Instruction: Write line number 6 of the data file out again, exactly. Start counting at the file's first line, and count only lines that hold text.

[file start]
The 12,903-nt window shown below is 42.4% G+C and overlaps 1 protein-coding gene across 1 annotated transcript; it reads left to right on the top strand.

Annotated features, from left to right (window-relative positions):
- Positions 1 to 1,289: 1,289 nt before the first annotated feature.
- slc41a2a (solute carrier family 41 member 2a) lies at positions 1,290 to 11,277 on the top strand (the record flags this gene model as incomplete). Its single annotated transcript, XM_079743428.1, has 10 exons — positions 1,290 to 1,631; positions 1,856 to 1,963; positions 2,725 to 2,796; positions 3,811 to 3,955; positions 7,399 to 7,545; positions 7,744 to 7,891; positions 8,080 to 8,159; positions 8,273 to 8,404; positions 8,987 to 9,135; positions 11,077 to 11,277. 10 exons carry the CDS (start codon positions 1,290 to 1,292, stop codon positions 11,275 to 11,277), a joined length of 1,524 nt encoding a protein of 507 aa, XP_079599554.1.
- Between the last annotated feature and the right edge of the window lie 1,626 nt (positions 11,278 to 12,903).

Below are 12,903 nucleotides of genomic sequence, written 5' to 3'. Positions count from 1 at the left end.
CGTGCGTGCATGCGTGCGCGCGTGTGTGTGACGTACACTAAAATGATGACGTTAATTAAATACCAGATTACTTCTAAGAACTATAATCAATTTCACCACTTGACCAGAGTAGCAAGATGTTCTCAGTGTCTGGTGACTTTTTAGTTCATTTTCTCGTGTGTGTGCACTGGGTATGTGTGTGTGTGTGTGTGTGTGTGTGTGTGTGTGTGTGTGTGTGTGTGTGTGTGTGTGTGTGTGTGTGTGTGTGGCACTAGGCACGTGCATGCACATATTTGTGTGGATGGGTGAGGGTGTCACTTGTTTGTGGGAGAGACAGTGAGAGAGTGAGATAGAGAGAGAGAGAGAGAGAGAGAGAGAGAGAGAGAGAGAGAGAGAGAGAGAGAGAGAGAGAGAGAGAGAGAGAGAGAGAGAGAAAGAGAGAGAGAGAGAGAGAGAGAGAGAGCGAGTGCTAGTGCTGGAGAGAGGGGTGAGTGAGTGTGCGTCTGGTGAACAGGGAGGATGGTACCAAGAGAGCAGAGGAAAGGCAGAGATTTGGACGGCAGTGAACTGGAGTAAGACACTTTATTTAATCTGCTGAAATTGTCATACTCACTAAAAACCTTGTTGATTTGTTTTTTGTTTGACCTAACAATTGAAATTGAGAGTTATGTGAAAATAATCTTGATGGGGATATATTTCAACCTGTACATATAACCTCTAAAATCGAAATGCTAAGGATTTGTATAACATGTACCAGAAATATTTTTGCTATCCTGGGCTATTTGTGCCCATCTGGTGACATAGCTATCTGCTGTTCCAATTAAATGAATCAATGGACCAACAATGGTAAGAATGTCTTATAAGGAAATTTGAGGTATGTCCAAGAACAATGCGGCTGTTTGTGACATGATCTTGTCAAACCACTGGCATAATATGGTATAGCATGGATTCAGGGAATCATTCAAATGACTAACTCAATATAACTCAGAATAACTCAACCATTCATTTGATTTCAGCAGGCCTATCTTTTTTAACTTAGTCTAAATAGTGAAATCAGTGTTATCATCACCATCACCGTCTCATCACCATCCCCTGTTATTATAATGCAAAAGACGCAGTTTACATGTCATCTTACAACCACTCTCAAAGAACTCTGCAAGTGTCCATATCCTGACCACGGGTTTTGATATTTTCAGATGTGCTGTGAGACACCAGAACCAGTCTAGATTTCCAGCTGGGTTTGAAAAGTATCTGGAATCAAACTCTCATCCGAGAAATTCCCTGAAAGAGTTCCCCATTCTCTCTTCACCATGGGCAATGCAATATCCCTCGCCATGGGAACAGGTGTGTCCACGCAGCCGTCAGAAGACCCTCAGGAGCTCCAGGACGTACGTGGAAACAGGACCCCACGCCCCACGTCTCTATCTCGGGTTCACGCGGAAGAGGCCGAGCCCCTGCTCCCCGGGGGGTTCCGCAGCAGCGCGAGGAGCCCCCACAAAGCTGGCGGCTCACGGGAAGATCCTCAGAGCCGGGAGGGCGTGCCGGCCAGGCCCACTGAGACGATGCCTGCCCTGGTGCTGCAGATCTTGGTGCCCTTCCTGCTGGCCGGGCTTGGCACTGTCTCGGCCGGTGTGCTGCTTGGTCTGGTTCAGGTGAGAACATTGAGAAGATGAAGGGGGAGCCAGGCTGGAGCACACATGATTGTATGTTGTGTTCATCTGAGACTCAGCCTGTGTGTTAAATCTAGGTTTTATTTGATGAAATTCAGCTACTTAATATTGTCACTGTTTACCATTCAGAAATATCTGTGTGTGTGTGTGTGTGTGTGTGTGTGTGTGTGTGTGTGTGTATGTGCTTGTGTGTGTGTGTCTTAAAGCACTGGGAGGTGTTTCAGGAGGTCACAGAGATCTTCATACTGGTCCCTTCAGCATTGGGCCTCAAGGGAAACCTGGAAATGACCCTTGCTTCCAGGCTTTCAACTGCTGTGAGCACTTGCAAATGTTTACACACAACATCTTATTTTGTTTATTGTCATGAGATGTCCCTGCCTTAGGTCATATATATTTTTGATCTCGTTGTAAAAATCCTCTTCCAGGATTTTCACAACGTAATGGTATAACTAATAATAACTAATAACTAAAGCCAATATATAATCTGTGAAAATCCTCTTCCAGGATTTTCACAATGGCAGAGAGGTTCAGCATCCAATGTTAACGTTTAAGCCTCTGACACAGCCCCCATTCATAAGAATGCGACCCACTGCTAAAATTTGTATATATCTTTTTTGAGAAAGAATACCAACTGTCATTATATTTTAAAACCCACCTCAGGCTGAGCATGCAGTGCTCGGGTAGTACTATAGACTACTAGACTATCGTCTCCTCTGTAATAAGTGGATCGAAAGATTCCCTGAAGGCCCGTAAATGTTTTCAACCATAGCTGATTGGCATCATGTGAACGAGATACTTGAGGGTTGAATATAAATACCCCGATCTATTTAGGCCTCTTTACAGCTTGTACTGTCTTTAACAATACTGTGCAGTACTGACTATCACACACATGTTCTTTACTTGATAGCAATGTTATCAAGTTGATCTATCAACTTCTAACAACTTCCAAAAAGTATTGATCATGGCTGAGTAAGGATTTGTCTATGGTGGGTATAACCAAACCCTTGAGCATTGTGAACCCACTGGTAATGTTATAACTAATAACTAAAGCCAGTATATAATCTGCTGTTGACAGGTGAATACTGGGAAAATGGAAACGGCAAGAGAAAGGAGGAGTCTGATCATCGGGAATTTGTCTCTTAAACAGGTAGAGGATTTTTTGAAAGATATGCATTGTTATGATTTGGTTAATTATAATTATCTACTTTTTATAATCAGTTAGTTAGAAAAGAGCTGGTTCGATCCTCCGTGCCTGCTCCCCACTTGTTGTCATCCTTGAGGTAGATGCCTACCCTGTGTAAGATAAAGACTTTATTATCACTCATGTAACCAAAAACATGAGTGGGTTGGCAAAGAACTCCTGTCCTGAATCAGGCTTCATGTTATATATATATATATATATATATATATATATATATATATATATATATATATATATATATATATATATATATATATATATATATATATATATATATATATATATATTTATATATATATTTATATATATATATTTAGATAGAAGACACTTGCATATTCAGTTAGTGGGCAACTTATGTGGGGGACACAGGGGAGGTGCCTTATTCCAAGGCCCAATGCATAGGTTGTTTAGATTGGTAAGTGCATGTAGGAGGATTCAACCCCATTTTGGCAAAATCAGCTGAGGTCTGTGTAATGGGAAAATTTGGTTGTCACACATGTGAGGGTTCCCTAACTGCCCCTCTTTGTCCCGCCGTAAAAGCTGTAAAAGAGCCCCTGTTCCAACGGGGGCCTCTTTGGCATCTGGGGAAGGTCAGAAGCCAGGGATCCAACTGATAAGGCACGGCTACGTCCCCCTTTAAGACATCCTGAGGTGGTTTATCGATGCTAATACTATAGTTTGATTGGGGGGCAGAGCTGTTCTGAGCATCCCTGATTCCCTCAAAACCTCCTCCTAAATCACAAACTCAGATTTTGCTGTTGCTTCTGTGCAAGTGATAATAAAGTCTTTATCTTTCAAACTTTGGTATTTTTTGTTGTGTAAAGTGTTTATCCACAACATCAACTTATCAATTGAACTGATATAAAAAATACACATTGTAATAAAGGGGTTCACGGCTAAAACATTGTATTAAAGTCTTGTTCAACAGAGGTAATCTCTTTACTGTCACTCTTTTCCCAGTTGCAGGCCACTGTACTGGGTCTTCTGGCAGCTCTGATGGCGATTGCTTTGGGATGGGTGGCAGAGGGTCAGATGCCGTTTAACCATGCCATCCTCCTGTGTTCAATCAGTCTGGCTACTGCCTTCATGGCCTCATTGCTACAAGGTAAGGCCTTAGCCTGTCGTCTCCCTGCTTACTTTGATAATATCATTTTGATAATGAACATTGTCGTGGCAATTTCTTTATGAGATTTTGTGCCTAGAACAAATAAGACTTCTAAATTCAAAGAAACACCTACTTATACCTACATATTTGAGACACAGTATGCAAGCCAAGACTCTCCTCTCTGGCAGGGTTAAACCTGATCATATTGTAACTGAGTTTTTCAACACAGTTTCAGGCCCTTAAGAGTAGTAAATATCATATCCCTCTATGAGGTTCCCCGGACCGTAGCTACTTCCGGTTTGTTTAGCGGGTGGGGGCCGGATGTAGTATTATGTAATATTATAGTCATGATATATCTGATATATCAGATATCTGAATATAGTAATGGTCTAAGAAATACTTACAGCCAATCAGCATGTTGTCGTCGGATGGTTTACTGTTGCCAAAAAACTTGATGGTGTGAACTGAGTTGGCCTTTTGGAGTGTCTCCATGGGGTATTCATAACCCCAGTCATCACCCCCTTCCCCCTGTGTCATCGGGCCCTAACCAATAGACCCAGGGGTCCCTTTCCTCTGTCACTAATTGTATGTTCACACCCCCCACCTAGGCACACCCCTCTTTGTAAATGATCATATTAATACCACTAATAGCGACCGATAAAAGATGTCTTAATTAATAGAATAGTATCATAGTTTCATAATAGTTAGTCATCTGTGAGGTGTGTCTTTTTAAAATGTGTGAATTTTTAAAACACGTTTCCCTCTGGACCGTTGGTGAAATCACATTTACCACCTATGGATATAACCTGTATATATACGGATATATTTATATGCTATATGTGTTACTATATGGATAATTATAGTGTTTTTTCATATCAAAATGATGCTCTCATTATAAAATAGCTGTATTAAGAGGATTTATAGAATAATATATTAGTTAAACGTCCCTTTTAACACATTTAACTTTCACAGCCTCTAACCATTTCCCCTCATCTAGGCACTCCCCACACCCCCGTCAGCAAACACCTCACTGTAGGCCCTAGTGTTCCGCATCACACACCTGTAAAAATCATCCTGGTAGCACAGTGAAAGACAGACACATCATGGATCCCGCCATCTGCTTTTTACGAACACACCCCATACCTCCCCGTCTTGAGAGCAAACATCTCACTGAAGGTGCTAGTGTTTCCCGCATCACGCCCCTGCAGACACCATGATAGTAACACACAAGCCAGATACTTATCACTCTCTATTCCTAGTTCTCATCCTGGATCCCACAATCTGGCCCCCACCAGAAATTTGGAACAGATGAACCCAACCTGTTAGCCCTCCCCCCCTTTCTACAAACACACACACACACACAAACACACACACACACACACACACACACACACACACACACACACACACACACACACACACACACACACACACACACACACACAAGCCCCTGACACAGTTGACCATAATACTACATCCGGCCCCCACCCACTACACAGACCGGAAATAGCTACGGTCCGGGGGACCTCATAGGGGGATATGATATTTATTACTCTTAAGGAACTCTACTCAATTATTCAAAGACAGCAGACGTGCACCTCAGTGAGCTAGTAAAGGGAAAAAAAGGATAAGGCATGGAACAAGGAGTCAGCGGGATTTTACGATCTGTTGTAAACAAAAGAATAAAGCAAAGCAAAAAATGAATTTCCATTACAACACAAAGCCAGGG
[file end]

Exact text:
Below are 12,903 nucleotides of genomic sequence, written 5' to 3'. Positions count from 1 at the left end.